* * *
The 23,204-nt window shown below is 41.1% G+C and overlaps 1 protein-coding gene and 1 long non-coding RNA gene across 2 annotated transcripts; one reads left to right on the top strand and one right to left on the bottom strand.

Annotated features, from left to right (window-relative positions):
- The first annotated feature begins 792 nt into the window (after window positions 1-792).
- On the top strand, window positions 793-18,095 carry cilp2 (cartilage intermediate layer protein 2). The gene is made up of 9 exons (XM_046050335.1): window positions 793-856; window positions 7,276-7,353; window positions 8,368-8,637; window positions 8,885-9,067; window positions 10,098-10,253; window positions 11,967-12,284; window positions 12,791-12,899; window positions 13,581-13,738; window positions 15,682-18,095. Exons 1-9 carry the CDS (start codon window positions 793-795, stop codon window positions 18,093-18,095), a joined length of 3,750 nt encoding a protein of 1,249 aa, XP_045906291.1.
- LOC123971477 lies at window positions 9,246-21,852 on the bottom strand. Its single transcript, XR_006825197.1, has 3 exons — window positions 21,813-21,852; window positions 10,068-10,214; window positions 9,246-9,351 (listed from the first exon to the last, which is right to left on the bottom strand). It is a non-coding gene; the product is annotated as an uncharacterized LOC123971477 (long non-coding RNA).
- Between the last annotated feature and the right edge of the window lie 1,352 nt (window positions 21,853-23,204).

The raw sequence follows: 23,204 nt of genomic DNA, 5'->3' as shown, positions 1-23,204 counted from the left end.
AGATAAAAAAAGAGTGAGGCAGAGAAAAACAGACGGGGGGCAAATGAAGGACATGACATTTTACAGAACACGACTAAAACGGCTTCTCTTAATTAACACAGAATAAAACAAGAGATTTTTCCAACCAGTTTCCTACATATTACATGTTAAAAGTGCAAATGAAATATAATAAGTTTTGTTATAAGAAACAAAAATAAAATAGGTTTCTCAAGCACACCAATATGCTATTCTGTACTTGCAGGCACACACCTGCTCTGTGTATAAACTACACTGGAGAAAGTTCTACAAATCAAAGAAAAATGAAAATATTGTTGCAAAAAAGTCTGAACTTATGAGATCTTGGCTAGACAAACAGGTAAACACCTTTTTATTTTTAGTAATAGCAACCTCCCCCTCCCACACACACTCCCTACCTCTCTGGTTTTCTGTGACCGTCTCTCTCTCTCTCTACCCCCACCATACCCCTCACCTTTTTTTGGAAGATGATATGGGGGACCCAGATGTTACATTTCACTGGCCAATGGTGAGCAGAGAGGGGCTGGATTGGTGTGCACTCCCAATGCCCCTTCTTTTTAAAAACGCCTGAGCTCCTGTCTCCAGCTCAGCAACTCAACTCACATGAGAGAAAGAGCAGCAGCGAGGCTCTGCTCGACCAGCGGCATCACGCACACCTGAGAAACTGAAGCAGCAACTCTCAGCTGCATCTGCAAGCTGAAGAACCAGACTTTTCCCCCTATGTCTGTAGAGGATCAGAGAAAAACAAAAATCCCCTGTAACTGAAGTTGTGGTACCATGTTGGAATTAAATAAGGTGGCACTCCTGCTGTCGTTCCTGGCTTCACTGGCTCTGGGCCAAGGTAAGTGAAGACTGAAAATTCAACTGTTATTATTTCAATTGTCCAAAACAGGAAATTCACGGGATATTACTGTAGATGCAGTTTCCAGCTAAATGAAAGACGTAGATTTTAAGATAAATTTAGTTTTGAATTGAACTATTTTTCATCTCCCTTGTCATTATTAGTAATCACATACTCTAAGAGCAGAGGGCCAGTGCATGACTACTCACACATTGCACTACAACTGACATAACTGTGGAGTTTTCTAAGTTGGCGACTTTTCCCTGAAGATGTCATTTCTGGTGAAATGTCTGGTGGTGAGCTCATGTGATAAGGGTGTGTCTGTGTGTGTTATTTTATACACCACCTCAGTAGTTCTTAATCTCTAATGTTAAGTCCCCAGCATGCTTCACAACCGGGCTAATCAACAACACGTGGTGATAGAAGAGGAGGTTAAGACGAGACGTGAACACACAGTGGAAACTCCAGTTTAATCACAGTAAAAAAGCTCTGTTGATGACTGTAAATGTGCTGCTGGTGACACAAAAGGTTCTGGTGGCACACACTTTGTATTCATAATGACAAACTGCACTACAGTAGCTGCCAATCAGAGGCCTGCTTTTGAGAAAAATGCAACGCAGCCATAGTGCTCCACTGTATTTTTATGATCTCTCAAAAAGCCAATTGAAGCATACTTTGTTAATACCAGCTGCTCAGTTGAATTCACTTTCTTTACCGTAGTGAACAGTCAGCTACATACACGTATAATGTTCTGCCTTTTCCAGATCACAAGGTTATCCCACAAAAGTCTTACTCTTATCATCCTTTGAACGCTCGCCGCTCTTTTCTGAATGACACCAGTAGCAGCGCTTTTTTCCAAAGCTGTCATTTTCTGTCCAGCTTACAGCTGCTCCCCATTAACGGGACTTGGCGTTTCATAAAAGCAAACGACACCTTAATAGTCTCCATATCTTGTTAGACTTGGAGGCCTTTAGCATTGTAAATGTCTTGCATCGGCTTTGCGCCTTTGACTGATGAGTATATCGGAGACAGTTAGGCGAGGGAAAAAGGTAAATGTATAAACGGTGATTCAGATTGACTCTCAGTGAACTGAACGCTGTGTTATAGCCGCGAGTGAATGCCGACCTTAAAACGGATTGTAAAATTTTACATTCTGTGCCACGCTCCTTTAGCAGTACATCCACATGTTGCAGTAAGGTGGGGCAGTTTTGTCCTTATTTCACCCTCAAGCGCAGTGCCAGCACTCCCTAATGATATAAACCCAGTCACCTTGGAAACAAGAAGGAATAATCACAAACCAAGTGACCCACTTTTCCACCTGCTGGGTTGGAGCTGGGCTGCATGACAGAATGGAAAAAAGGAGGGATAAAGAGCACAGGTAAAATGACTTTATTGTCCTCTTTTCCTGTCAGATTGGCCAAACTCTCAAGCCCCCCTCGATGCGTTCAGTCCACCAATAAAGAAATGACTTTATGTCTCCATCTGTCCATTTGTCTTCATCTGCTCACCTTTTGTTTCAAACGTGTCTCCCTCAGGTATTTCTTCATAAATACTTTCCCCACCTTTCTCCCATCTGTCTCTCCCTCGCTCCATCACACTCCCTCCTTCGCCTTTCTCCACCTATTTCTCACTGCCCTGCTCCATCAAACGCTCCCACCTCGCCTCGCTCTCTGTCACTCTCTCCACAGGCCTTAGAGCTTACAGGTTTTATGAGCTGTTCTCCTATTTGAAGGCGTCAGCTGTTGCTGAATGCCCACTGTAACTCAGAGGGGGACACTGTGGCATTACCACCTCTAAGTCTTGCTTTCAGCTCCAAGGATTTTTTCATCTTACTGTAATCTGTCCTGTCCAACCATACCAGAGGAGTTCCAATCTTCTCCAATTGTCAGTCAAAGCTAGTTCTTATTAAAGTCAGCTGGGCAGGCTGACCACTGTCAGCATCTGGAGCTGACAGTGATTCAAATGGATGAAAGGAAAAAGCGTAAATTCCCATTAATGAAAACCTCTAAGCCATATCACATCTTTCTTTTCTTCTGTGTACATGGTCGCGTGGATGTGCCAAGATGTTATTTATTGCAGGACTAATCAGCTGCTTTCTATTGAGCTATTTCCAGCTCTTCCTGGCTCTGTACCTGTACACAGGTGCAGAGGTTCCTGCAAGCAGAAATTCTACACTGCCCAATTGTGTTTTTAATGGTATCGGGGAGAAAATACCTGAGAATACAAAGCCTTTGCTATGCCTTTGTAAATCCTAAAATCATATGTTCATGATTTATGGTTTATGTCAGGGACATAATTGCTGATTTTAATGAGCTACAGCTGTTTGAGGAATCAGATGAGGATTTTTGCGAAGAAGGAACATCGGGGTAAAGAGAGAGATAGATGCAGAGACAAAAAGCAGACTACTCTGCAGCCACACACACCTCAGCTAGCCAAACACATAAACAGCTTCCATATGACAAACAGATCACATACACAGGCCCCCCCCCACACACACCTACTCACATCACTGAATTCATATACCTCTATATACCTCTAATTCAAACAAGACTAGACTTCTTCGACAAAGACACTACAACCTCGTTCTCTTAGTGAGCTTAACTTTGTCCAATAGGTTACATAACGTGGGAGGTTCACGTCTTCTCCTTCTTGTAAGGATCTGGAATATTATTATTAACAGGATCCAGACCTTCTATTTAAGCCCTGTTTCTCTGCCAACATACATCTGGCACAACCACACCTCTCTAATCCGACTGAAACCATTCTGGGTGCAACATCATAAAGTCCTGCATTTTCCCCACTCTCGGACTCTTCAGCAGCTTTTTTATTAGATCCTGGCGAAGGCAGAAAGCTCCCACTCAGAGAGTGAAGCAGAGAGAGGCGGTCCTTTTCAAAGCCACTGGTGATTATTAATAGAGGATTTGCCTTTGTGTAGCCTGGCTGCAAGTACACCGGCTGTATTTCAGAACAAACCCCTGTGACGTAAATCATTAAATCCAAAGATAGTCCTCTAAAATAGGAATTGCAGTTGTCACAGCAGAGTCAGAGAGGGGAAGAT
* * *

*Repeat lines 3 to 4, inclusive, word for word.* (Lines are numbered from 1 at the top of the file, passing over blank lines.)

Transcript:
- The first annotated feature begins 792 nt into the window (after window positions 1-792).
- On the top strand, window positions 793-18,095 carry cilp2 (cartilage intermediate layer protein 2). The gene is made up of 9 exons (XM_046050335.1): window positions 793-856; window positions 7,276-7,353; window positions 8,368-8,637; window positions 8,885-9,067; window positions 10,098-10,253; window positions 11,967-12,284; window positions 12,791-12,899; window positions 13,581-13,738; window positions 15,682-18,095. Exons 1-9 carry the CDS (start codon window positions 793-795, stop codon window positions 18,093-18,095), a joined length of 3,750 nt encoding a protein of 1,249 aa, XP_045906291.1.